By Christine Mason. As you head toward the summer and continue to plan for next year, here are a few recommendations for you, your schools, and your teachers.
If you, like me, are worn out because of the continual push to be greater– to have better scores, better teachers, better principals, and to acquire more accolades, perhaps you can designate this summer for rejuvenation. Amazingly, sometimes the best way to advance is to retreat or if not retreat, to at least take a break. To breathe, reflect and just “be.”
These past 20 years, in addition to dedicating myself to educational research and innovations, I have also delved deeply into yoga and I am finding that sometimes my greatest insights and wisdom come from just sitting still, and doing nothing. Doing nothing, if you have ever tried it, is not that easy. The mind wants to direct, to dictate, to jump around, to flit from one thought to the next. And if you are a no-nonsense sort of person with a business attitude, yoga and meditation can seem like the softer side of life, something to leave to people who really want to pursue it.
So am I recommending yoga and meditation to all? Well, hm, I am tempted to ask, “have you tried it?” There are a few different paths. However, more and more brain research is showing that mindfulness, meditation, and even deep breathing, good eating, and exercise, can sharpen your skills and give you an edge. It is almost like car maintenance. There are daily and weekly driving habits that will help extend the life and fitness of your car. Then there are things like annual maintenance. I just went to my auto garage yesterday and found that the latest thing I must do is “flush out the brake fluid” every 3 years– that one took me by surprise. Well, for humans, this might translate to identifying and committing to daily and weekly practices, with annual checkups, and perhaps just as importantly, the annual mind retreats.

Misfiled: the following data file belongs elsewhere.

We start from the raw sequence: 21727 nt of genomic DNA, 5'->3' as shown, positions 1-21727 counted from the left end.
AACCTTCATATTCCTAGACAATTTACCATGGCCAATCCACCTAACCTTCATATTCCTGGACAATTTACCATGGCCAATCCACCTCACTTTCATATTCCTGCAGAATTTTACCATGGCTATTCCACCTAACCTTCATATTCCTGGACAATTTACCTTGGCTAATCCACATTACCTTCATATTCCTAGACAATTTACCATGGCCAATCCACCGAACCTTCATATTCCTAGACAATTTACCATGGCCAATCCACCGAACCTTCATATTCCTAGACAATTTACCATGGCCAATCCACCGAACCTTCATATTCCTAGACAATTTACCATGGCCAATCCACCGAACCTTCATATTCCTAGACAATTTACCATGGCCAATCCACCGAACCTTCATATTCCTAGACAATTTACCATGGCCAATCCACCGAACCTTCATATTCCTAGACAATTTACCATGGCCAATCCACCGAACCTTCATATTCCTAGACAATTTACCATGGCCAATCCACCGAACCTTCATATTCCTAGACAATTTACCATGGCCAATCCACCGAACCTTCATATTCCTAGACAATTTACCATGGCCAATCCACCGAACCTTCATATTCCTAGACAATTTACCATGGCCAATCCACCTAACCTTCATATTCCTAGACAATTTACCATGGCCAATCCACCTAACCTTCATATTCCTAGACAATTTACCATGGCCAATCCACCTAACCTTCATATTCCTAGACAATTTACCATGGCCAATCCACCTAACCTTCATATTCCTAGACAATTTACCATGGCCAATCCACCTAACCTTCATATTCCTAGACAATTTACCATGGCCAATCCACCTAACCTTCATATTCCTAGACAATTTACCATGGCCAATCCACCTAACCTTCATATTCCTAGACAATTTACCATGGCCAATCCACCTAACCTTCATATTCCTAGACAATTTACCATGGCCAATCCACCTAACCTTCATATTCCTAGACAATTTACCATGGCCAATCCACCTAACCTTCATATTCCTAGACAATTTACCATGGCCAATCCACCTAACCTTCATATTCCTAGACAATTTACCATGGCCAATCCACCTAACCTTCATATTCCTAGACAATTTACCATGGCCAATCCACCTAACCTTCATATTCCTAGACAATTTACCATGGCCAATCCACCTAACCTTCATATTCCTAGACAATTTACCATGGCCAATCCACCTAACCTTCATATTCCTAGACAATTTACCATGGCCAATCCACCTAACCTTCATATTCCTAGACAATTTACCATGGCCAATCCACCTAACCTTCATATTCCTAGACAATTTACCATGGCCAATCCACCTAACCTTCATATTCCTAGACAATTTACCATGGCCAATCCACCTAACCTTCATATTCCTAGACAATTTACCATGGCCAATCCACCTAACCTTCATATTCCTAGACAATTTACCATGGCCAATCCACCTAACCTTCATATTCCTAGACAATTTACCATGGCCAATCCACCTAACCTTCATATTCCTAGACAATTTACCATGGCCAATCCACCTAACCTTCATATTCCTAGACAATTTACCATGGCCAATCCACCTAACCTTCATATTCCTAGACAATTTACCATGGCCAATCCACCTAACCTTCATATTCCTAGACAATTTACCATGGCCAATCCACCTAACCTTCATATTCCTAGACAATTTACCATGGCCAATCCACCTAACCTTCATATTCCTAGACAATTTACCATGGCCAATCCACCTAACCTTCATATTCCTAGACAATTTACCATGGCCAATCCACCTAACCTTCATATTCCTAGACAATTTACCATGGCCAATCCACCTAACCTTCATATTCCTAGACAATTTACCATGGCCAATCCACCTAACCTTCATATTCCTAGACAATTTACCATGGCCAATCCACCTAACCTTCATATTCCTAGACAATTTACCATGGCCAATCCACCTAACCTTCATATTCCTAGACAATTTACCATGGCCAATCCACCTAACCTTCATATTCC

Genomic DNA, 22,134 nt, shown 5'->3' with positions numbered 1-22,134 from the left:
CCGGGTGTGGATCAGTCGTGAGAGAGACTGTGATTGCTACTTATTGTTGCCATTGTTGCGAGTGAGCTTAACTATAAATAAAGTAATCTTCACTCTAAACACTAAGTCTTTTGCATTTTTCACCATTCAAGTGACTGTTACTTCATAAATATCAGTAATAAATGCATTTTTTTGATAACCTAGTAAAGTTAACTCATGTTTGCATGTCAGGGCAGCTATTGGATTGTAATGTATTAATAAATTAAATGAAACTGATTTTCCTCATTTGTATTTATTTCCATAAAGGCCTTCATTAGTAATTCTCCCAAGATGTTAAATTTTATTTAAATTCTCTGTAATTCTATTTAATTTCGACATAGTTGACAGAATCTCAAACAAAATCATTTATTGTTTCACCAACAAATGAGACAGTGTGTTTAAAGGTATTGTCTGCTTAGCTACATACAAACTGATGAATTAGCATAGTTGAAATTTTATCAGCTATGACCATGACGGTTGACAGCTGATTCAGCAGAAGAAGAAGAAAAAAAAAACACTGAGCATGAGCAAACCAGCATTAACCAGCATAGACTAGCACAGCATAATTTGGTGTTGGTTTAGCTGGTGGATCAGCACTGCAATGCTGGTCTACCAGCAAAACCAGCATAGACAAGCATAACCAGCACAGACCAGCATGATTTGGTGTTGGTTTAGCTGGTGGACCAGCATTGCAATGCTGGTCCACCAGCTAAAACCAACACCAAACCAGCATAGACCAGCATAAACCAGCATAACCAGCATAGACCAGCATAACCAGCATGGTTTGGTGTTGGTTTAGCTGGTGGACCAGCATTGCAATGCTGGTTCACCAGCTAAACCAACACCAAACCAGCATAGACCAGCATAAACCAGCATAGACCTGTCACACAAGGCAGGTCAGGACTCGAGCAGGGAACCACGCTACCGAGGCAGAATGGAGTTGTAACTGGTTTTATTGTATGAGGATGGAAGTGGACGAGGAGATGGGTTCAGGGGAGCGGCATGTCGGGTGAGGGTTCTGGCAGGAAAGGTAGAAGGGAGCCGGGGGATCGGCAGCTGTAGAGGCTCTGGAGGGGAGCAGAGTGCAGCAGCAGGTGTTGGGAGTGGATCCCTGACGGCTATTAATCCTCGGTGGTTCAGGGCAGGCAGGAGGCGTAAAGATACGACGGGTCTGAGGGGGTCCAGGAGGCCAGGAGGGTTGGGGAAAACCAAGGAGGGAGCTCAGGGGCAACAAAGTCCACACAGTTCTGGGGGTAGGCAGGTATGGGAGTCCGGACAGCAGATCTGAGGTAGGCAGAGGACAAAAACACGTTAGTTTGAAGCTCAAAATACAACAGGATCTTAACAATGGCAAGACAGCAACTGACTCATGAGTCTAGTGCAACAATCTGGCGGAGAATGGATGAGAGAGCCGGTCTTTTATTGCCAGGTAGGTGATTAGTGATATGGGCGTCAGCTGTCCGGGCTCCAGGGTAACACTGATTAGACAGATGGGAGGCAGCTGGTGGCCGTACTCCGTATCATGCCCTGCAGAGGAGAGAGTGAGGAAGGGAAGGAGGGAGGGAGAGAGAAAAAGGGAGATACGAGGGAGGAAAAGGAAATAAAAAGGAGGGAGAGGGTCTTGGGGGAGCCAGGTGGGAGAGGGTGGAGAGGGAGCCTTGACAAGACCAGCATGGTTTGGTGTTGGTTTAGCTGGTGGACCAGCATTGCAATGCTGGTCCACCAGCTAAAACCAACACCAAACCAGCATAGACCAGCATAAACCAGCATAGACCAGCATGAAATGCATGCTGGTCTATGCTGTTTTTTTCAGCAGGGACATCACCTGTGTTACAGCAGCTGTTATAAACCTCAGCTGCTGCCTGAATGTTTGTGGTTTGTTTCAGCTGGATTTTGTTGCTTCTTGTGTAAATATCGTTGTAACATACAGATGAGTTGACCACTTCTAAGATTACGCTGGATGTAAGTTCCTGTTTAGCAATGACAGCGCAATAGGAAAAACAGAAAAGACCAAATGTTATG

So what am I suggesting? The paradox is that to leapfrog ahead, you may need to be still, reflect, contemplate, and even turn your attention away from school for a few hours or days. To sit with a few ideas. To have a time when you are NOT problem solving, NOT putting out fires, and NOT driving too fast or too far. To take your human car to your yoga garage, perhaps to a retreat, and to enjoy the other parts of life. Then, when you have had a full, deep breath, when you feel that your spirit is renewed, turn again to the difficult stuff — the technical details like the who, what, when, where, why, and hows. And see what happens. Research suggests that the mental break (particularly if it includes some breath or meditation work) will actually increase brain activity in the frontal lobe, which is a very good thing.
Next week: My explanation of the differences between yoga with mind breaks and being couch potatoes.